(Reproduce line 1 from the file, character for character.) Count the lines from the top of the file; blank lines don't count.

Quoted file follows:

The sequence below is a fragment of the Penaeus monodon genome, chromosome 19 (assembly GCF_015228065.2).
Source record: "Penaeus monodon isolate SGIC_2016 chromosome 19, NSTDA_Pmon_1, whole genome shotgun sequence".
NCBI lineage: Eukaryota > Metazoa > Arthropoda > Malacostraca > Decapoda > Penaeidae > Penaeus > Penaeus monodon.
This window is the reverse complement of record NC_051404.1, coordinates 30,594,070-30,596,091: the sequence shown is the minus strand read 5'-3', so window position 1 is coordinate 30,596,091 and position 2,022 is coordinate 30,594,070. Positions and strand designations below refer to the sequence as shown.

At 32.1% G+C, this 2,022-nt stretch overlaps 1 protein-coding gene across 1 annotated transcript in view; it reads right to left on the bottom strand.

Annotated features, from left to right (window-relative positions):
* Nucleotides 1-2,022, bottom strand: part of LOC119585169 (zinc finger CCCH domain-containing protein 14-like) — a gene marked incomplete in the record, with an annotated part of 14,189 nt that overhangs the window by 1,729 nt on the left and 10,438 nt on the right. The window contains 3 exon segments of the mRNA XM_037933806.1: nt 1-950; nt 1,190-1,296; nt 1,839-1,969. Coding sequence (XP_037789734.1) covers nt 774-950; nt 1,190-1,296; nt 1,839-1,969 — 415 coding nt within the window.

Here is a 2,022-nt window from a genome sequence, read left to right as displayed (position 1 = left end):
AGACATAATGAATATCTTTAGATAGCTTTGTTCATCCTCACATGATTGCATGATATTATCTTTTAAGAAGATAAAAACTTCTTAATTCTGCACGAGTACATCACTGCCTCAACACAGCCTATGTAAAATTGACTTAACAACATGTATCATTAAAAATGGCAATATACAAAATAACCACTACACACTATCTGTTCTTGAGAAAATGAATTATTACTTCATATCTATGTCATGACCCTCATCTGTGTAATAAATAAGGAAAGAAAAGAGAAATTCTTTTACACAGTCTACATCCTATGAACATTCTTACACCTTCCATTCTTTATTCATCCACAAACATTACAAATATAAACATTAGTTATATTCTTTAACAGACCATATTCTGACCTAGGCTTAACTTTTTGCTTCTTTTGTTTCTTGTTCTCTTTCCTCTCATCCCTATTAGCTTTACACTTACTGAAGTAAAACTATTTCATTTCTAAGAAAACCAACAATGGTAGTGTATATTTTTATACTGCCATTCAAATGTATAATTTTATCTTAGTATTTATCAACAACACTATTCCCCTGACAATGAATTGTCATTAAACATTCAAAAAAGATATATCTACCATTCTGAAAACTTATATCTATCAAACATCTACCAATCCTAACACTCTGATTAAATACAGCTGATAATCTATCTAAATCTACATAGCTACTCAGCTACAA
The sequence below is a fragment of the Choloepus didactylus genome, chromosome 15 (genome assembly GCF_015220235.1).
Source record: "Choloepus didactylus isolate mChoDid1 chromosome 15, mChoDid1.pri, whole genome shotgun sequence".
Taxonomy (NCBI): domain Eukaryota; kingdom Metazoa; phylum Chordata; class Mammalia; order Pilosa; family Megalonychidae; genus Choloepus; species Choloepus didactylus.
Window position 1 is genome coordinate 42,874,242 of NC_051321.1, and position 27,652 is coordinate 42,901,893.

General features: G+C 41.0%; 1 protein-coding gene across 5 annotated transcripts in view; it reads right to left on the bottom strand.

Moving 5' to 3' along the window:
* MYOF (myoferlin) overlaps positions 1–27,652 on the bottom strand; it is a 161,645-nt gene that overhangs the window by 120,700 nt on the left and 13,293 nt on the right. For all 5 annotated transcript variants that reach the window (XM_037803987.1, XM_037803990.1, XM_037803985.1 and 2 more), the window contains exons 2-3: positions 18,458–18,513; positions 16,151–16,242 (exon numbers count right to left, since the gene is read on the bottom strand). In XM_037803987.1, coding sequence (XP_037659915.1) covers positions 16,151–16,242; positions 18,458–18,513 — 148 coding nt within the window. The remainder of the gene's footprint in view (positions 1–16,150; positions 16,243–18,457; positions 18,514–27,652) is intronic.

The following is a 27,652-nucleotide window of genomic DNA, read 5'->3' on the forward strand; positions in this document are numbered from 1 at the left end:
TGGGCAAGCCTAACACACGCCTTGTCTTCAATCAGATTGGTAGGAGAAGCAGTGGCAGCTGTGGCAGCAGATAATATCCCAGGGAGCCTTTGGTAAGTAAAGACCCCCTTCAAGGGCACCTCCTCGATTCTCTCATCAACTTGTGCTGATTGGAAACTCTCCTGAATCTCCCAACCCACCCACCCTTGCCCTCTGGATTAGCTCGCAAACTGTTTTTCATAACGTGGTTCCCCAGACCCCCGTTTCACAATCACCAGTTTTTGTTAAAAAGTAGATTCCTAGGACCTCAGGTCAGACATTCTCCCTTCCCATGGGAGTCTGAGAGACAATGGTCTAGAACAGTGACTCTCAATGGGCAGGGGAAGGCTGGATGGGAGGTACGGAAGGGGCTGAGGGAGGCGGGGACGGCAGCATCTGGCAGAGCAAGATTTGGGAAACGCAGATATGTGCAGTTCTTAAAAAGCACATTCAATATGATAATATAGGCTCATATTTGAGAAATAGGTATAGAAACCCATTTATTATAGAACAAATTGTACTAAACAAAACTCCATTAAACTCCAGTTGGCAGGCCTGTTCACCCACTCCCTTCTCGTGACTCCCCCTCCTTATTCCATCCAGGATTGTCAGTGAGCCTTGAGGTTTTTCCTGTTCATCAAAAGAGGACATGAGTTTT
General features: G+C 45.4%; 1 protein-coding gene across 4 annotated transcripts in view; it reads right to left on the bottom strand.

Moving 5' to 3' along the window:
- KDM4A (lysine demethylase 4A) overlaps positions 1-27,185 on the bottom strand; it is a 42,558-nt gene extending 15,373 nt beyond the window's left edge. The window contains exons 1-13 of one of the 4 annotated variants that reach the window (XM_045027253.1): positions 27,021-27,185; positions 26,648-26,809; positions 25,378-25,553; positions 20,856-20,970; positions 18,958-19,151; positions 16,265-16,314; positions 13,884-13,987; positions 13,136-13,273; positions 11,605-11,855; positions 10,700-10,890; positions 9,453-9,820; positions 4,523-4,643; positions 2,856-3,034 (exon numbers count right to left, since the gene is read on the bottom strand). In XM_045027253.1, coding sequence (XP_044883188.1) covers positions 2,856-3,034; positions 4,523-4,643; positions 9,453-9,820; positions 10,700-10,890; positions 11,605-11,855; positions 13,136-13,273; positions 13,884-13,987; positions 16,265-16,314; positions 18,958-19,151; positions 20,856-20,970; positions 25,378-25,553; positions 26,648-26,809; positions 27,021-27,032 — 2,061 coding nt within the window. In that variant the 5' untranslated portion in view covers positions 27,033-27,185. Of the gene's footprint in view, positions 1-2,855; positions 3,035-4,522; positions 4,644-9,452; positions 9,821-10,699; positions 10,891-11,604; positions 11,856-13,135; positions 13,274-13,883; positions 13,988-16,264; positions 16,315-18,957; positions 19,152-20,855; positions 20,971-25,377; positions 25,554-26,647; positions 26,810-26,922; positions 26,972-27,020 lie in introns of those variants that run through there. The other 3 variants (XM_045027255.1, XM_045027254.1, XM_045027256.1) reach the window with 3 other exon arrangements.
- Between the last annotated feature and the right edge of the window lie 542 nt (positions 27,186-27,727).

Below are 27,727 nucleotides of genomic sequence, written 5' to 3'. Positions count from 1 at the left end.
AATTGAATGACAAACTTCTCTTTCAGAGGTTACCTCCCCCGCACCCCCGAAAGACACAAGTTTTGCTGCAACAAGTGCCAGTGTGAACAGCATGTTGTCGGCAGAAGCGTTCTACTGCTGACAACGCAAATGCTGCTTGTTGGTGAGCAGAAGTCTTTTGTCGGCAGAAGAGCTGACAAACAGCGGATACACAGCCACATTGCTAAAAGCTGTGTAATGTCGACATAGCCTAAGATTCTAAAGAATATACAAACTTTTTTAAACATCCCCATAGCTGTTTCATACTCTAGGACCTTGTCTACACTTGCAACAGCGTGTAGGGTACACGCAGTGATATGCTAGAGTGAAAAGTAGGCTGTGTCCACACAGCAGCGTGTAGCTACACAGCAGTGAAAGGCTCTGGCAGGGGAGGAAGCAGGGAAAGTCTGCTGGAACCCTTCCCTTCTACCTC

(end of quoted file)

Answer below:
The sequence below is a fragment of the Penaeus monodon genome, chromosome 19 (assembly GCF_015228065.2).